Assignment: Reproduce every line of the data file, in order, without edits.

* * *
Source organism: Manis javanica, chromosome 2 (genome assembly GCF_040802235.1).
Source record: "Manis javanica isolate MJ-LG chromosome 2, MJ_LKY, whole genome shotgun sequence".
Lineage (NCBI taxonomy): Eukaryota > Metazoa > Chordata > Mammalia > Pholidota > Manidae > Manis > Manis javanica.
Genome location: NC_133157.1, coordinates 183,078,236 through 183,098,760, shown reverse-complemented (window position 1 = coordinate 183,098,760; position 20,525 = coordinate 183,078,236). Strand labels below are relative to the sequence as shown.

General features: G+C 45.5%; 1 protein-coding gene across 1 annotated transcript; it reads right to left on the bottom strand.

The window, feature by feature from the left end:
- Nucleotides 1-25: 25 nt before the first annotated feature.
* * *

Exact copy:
Source organism: Manis javanica, chromosome 2 (genome assembly GCF_040802235.1).
Source record: "Manis javanica isolate MJ-LG chromosome 2, MJ_LKY, whole genome shotgun sequence".
Lineage (NCBI taxonomy): Eukaryota > Metazoa > Chordata > Mammalia > Pholidota > Manidae > Manis > Manis javanica.
Genome location: NC_133157.1, coordinates 183,078,236 through 183,098,760, shown reverse-complemented (window position 1 = coordinate 183,098,760; position 20,525 = coordinate 183,078,236). Strand labels below are relative to the sequence as shown.

General features: G+C 45.5%; 1 protein-coding gene across 1 annotated transcript; it reads right to left on the bottom strand.

The window, feature by feature from the left end:
- Nucleotides 1-25: 25 nt before the first annotated feature.